James Baldwin captured the multifaceted nature of the American character with all its complications and its often-paradoxical nature. To be American is, to evoke Walt Whitman, to contain multitudes. And Baldwin captured this essence so well because of his many identities — he was an expat, a Black man, a gay man, a civil rights leader, a legendary writer and speaker, and an American. He understood both the benefits and complications of being American, giving him incredible insight into the dynamics of the American character and offering priceless reflections on its simultaneously convoluted and amazing properties.
Born in 1924, Baldwin was thrust into an existence with limited opportunities and resources, a child treated harshly inside of his home and persecuted outside of it. He desired so deeply to be seen outside of the identities that others used to oppress him that he left the country for decades to escape the often suffocating existence others imposed on him. But at the critical moment, when the Civil Rights Movement was underway, Baldwin returned.
He saw opportunity to harness his experiences with both personal and collective trauma into change; to allow others, through his clarity and reason, to see America and her inextricable connection with
oppression more clearly. And he saw an opportunity to fight for an America that would not be wracked with such oppression and, thus, one freer to develop its positive qualities and a more honorable legacy.
James Baldwin is my civic hero because he exemplifies something I so wholeheartedly believe in: that you can love your country deeply and still be incredibly disappointed and angry because of its faults. As he so astutely wrote “I love America more than any other country in this world, and, exactly for this reason, I insist on the right to criticize her perpetually.” America is my
country, and the reason that I am often so dissatisfied about the state of affairs here is not because I hate it or want to abandon it, but because I recognize its flaws and wish desperately to improve it.
Given this, I think the epitome of patriotism is recognizing that your country has flaws so that you might seek to improve it. Some Americans have a tendency to claim that America is the most exceptional country to ever exist and insist it needs no improvement or revision. This seems to me
not a prideful celebration of patriotism, but a rejection of it. And by extension, a rejection of the American Dream, the idea that everyone may attain their own version of success within our society through one’s own efforts. Why should the American Dream not apply to America herself?
Democracies take work. Democracies are never perfect. And democracies are often hypocritical. In order to build a democracy in which this dream can truly exist and be accessible to everyone, to be less hypocritical and to form a “more perfect union” — it will require perpetual evaluation, the type of evaluation Baldwin tirelessly advocated for all his life. And thus, we should cherish the good, the bad, and the ugly sides of being an American with equal weight. Our continuous, individualist drive to better ourselves and to achieve great things is so ingrained in American identity it has become inseparable from it. We should harness that perseverance and apply it more broadly — to subject the country itself to ruthless, continuous reexamination and reform in the spirit of ensuring it is a country that works for us all. America was founded on principles that we still strive toward 244 years later — freedom to life, liberty, and the pursuit of happiness. But it was not without its flaws, and people like Baldwin allow us to appreciate that America is not infallible; to see this as strength rather than weakness.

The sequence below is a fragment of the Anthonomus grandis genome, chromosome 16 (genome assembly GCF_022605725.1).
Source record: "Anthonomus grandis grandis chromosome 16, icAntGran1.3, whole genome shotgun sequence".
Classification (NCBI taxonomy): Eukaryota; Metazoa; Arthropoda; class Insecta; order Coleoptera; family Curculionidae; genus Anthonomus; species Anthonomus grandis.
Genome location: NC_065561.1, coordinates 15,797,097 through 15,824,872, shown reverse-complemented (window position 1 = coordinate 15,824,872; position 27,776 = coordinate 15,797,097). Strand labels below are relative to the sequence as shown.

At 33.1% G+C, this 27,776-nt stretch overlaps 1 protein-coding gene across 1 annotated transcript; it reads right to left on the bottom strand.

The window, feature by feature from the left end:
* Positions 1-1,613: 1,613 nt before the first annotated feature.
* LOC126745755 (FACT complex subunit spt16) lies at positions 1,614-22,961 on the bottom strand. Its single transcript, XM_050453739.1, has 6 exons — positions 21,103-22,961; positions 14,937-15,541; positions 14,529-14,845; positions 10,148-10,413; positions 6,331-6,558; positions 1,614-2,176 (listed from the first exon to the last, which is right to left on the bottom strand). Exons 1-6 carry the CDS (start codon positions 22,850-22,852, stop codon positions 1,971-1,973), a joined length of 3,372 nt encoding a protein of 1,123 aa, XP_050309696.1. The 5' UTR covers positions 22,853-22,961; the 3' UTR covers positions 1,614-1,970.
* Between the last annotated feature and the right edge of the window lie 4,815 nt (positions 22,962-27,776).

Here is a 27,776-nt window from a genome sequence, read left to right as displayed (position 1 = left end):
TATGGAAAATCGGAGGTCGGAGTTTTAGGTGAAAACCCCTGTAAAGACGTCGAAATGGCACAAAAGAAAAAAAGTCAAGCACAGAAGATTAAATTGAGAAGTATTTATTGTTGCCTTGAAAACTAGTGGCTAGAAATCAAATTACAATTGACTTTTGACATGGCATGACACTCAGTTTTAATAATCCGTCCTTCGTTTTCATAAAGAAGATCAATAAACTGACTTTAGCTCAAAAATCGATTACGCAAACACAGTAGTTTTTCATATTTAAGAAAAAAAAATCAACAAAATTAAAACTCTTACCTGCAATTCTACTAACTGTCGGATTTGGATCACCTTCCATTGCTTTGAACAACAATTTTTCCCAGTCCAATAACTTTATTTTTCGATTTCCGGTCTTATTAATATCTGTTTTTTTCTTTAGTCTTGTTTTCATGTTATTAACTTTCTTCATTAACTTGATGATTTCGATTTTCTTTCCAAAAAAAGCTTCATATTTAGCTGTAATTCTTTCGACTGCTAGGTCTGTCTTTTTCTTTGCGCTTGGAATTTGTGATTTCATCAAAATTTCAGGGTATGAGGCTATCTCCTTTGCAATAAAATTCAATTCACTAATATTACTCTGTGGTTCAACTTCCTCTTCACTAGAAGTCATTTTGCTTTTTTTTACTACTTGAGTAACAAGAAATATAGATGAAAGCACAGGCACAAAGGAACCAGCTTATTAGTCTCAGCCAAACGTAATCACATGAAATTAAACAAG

I believe our own Constitution is an example of finding strength in the imperfect. Despite its seemingly revolutionary claims of equality, the Constitution has contained many deeply flawed and imperfect premises: originally proclaiming some Americans to be but 3/5th of a person and denying rights to 50% of our population on the basis of gender. But in the face of great injustice, Americans have persevered. The Constitution has been amended many times to better reflect the rights and liberties of all Americans, and this growth and change should be viewed as a strength and a testament to the adaptability of the American people.
Baldwin said that “It is certain, in any case, that ignorance, allied with power, is the most ferocious enemy justice can have.” Baldwin became a civic hero because his works do not allow us to live in ignorance. They exerted a force that allows us to turn inward, to introspect and reflect, and to wield these observations in order to improve both ourselves and our country. His wisdom allows us to see ourselves, our identities as Americans, and how we might better relate to one another. And by extension, this introspection allows us to view America through a critical, yet loving lens.
The clarity of his writing, his speaking, and his activism allow us to better appreciate the unique experience of America, not in spite of its flaws, but because of them. The preservation of our nation relies on a delicate balance of realism and idealism; to see things as they really are, while allowing ourselves to believe that we can do better.
James Baldwin is my civic hero because he has taught me that the beauty of American identity lies both in the multifaceted and singular; the collective and individual; the complicated and straightforward; the perfect and imperfect; the terrible and great. Perhaps his most resounding message is that “You have to decide who you are and force the world to deal with you, not with its idea of you.” His wisdom has convinced me and many others that America is adaptable; that we should harness the despair we feel about our flaws into genuine change, so that we may always work toward a more perfect union.